CULTURE

Kallimarmaro’s history goes into print as the marble stadium is readied for 2004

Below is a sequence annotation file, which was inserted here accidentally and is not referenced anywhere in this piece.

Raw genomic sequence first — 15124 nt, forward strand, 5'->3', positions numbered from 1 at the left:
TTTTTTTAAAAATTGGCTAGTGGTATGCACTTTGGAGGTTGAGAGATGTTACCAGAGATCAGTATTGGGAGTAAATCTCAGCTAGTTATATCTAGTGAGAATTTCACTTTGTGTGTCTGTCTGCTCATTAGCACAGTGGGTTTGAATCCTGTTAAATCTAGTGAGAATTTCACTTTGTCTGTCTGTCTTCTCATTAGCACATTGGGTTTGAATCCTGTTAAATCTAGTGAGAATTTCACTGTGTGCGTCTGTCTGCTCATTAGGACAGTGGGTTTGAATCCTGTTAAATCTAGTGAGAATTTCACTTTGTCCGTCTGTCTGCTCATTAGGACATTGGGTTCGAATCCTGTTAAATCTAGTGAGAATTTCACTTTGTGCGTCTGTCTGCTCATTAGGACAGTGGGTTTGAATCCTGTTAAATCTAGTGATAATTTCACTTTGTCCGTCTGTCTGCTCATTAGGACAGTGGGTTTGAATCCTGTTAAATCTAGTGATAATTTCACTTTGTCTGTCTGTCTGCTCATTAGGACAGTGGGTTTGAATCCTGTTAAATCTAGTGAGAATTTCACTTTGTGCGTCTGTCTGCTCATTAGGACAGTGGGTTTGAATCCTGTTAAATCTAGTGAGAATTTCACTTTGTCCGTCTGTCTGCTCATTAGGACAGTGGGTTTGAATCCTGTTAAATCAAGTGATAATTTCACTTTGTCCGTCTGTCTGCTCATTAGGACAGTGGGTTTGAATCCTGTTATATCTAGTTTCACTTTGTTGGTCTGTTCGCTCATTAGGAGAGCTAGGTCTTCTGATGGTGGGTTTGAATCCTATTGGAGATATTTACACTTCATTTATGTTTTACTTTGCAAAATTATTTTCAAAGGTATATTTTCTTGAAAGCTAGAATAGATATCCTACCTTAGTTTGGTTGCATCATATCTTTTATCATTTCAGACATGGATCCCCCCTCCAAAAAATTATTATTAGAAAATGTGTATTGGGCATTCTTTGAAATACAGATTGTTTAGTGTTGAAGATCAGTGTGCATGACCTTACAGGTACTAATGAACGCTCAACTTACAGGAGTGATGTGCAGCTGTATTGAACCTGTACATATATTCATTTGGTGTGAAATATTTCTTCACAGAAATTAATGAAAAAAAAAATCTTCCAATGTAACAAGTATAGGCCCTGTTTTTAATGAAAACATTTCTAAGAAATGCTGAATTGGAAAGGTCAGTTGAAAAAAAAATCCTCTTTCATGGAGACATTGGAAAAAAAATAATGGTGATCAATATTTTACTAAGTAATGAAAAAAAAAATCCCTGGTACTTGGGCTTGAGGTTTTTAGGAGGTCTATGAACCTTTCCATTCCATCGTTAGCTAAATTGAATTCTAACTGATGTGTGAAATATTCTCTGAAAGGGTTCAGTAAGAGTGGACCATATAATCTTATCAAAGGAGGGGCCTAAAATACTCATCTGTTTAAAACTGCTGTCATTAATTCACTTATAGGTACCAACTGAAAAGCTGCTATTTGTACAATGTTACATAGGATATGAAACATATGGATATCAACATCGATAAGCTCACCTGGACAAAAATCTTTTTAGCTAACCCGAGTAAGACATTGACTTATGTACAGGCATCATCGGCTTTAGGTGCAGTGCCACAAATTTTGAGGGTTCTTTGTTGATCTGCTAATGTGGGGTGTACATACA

When history repeats itself and a fine book reminds us of the event: The Olympic Games’ general secretary at the Culture Ministry, Constantinos Kartalis, had the idea that a book should be written about the history of the Panathenaic Stadium, still known as the Kallimarmaro for the fine white marble it is made of. The task was assigned to the Historical and Ethnological Society of Greece; the book was written by archaeologist Aristea Papanikolaou-Christensen and the volume was jointly published by the Culture Ministry, the Olympic Games General Secretariat and the Historical and Ethnological Society of Greece, which sells the book exclusively from its office at the old Parliament building in Kolokotroni Square on Stadiou Street. The book is exceptional and it fills a gap. As Kartalis told Helbi, all the foreign officials he guides around Athens ask to see the stadium after visiting the Parthenon, which is what happened with Yoshiro Mori, former primer minister of Japan, and that was when Kartalis realized that there was no book about the history of the stadium through the ages. But when he acted as guide to the present prime minister of Japan, Junichiro Koizumi, just a few days ago, he had the impressive volume at hand with all the information, genuine prints and paintings by foreign travelers, architects’ designs and period photographs of its reconstruction by Anastassis Metaxas on the eve of the 1896 Games. This is when the work of renovating the stadium in marble, according to a design by Ernst Ziller taken from the ancient marble stadium built by Herod Atticus in the middle of the second century AD, was done. The expenses were paid by the Greek benefactor Georgios Averoff, whose statue is now located outside the stadium. At the 2004 Olympic Games, the archery competition will be held in the Kallimarmaro and the most popular event, the marathon, will also have its finish line there, in keeping with tradition. In the book is a photograph of Spyros Louis winning the marathon in the packed stadium, with the crowd cheering wildly as he completes the distance of 42.195 kilometers (26.2 miles), from Marathon to the stadium in two hours 58 minutes. Greek athletes won a total of 10 events at those Games, which began on March 25 and lasted till April 3, 1896. Athletes participated from the United States, Germany, France, Britain, Hungary, Switzerland, Denmark, Sweden, Austria, Bulgaria, Chile and Australia.